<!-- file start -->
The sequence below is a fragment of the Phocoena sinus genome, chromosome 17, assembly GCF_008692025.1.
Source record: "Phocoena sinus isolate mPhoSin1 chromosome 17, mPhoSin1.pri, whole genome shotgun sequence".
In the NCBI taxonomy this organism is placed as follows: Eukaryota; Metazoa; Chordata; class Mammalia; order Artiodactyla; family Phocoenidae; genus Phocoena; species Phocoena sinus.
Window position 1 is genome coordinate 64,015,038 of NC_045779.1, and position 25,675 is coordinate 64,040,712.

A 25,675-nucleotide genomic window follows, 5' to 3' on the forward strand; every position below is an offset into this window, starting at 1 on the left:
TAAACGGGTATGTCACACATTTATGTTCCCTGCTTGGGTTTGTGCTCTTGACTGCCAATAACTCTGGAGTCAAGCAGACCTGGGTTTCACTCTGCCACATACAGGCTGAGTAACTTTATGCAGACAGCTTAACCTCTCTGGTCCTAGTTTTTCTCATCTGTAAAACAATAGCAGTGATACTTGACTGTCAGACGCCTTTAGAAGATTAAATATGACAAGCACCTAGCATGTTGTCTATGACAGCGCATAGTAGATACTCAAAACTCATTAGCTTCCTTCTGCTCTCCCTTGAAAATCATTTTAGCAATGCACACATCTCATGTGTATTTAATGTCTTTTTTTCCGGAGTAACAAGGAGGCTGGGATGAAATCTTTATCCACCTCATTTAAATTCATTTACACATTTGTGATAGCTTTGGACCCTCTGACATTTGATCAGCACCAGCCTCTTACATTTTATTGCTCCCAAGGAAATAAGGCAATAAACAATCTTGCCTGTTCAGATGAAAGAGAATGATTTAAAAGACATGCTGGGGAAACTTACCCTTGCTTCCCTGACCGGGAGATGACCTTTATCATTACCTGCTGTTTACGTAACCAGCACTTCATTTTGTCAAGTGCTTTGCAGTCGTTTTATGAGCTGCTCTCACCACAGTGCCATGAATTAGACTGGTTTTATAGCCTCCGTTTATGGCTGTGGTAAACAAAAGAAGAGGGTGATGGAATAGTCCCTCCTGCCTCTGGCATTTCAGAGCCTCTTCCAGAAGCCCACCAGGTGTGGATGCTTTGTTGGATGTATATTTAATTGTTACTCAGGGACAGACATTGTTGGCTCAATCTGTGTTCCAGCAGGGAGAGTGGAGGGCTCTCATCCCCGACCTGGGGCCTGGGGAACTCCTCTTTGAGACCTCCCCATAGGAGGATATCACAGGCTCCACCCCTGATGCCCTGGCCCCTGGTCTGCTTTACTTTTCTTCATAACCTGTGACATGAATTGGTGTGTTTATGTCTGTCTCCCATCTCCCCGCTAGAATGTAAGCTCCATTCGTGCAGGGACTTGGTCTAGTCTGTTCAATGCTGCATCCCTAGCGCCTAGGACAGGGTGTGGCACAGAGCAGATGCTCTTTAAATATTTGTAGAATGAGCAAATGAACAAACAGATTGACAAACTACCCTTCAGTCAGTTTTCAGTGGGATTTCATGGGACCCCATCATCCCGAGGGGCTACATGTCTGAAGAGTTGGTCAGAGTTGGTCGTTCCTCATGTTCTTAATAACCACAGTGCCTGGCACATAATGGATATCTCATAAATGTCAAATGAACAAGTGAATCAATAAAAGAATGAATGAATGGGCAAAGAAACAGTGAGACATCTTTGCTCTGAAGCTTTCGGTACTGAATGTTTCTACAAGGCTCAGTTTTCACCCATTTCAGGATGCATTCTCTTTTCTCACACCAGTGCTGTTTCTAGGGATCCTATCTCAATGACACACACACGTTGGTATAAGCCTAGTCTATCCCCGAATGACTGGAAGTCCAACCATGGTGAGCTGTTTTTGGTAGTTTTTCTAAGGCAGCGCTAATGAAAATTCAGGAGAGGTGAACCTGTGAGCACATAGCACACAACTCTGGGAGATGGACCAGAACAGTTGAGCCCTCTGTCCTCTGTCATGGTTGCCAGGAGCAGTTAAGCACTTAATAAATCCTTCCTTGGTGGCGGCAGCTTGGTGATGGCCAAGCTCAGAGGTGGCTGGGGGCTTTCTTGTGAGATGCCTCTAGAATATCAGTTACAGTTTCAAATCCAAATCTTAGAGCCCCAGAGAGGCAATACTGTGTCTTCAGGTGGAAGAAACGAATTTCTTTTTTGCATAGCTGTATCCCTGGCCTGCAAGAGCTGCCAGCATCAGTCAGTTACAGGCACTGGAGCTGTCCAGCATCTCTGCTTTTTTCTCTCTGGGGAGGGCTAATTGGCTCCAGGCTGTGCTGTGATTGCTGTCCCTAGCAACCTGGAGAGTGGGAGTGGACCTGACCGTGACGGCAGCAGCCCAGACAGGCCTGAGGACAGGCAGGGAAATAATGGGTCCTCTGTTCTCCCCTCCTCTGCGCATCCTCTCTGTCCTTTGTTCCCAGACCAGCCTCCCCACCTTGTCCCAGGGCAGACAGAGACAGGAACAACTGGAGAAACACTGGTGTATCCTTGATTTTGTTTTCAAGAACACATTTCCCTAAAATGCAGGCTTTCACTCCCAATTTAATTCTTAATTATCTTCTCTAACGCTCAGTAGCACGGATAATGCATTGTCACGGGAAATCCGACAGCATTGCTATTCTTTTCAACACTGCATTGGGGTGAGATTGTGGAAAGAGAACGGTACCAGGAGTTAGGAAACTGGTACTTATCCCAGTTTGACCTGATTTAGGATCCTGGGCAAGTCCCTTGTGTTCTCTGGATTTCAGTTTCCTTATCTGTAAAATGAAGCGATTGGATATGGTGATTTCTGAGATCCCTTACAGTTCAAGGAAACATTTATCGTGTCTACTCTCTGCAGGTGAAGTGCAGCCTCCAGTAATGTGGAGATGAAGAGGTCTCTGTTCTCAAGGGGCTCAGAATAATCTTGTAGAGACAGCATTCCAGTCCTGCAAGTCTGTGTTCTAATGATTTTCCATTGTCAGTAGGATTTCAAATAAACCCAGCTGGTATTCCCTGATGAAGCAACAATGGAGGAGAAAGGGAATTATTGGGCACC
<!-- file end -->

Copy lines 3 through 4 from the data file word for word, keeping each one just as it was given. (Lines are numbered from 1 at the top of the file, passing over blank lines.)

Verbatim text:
In the NCBI taxonomy this organism is placed as follows: Eukaryota; Metazoa; Chordata; class Mammalia; order Artiodactyla; family Phocoenidae; genus Phocoena; species Phocoena sinus.
Window position 1 is genome coordinate 64,015,038 of NC_045779.1, and position 25,675 is coordinate 64,040,712.